Breakfast with the Birds – Bird Bling:

How Banding Birds Aids in Conservation June 17 • 9:00 – 10:30 a.m. • $15 Registration is required

Learn about bird banding and how it can make a big difference in the world of avian research and conservation. Adam DiNuovo, the Shorebird Stewardship Program Manager for Audubon Florida, will present. Adam has been working with shorebirds and seabirds across the United States and beyond for more than 15 years. Doors open at 9:00 a.m. Lecture begins at 9:30 a.m. Enjoy pastries, coffee and juice.


Teachers on the Estuary (TOTE) Workshop

July 1-2 • 8:30 a.m. – 4:00 p.m. • $25 Registration is required

The TOTE Workshop will focus on Rookery Bay Research Reserve, specifically estuarine research, stewardship, and education. It is open to all teachers. The workshop is based on the National Oceanic Atmospheric Administration’s (NOAA) Estuaries 101 Middle School curriculum and focuses on topics such as: sharks, birds, plankton, invasive species and water quality. Mornings are spent in the field exploring the reserve. Afternoons are inside, meeting staff and learning about activities to adapt to classrooms.

Kids FREE Fridays – Summer of BIRDS

July 10 – Raptors • July 17 – Songbirds • July 24 – Diving Birds
July 31 – Seabirds $8 Admission for adults, FREE for kids under 12 • 9 a.m. – 1 p.m.

This popular education and hands-on program is back for the summer of 2020 at Rookery Bay Environmental Learning Center! Beginning Friday, July 10 environmental-educators will put the spotlight on a different bird with hands-on activities, crafts and games – all within the cool comfort of the air-conditioned, state-of-the-art Rookery Bay Environmental Learning Center. Please visit for weekly themes and activities. Facility open 9 a.m. – 4 p.m.

Rookery Bay Brush Strokes – Mangroves

July 11 • 9:30 a.m. – 12 p.m. • $60 Registration is required

Paint the beauty of coastal Southwest Florida and the wildlife of estuary waters at Rookery Bay Brush Strokes watercolor painting class. Local Naples artist Jan Deswik offers step-by-step simple instructions and creative support that’s perfect for beginners or anyone inspired by the coastal environment and wants to bring it to life in a one-of-a-kind painting. Each class spotlights a natural theme from shells to birdlife to local waterways. Held in classrooms at the Rookery Bay Environmental Learning Center, all materials are included. Participants will leave each class with a completed painted piece with matte.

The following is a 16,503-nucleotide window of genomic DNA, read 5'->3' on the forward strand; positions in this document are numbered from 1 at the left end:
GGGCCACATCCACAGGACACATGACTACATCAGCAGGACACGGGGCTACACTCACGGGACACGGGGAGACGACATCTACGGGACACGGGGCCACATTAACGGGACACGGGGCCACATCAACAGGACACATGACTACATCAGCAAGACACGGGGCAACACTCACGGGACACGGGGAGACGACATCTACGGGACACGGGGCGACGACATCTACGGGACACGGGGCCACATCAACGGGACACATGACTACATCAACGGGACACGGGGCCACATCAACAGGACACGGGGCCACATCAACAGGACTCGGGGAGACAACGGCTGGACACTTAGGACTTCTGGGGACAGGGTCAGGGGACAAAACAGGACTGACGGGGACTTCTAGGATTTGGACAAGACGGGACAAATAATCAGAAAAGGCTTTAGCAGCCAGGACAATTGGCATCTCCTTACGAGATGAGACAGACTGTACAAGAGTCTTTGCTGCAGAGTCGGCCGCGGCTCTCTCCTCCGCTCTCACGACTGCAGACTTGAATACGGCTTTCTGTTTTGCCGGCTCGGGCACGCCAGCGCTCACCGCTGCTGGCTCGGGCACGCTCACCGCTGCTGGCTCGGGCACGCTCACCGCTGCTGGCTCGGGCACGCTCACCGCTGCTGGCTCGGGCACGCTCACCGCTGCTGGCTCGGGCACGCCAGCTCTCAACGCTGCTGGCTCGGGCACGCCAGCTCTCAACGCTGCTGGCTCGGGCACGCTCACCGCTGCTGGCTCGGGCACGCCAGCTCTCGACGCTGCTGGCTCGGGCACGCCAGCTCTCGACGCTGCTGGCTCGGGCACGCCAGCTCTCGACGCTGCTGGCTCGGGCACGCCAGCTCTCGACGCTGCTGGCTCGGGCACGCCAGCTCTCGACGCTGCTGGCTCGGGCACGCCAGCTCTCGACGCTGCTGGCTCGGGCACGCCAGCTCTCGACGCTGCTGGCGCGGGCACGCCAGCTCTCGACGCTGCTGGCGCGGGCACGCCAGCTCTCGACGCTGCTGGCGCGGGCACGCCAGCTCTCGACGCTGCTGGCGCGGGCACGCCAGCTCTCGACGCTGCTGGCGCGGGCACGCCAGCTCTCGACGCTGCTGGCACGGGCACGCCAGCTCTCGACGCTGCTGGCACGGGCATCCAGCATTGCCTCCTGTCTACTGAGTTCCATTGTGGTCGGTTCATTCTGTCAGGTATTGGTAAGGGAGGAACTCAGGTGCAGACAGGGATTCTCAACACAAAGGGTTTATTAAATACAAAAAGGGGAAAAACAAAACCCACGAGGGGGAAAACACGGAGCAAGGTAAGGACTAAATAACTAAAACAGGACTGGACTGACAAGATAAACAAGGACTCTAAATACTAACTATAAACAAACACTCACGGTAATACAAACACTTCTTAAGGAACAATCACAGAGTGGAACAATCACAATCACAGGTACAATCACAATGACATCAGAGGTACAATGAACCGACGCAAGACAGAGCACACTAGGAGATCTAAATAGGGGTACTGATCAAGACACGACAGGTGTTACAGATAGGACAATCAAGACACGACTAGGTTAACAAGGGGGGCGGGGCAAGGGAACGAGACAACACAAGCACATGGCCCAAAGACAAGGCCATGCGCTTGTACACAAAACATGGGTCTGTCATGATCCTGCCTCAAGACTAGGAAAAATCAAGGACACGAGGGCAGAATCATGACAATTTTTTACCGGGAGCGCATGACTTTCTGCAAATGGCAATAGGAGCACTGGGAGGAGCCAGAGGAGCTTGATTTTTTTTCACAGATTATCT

Essentials of Digital Photography

July 13 • 9:30 a.m. – 12:30 p.m. • $55 Registration is required

If you want to get the best pictures possible, and truly understanding your camera’s features, this camera workshop is for you. The class covers the essentials of your digital camera. You will learn how to use your camera’s shutter, aperture, ISO control and the drive modes to create images with impact and creativity. Sonny Saunders has over 35 years of experience in photography and instruction and is renowned for his ability to communicate to a wide variety of students.

Breakfast with the Birds – Meet the Beach Nesting Birds of Southwest Florida

July 22 • 9:00 – 10:30 a.m. • $15 Registration is required

Learn about the unique birds that nest on the beaches and sandbars in Southwest Florida. Adam DiNuovo, the Shorebird Stewardship Program Manager for Audubon Florida, will present. Adam has been working with shorebirds and seabirds across the United States and beyond for more than 15 years. Doors open at 9 a.m. Lecture begins at 9:30 a.m. Enjoy pastries, coffee and juice.42

Heart to Heart Uncommon Times for Life in Naples

The one thing that you can almost always predict people to do is to act in their own best interests.
– Kim Dickey, Leadership Consultant and Speaker

This quote offers the unadulterated truth about human behavior and dealings with others. In the age of COVID-19, though, all bets are off. These uncommon times call for gestures of generosity, goodwill, and kindness – some may say this suggests a different approach is unfolding in even the most ordinary of human interactions. Many of us appreciate the extra steps we, collectively, are taking as family, friends, neighbors, colleagues, patients and shoppers are a little more gentle with each other. We are also more keen to look out for those around us, whether in our line of sight or in isolation. It’s never been more true that “a rising tide lifts all boats.”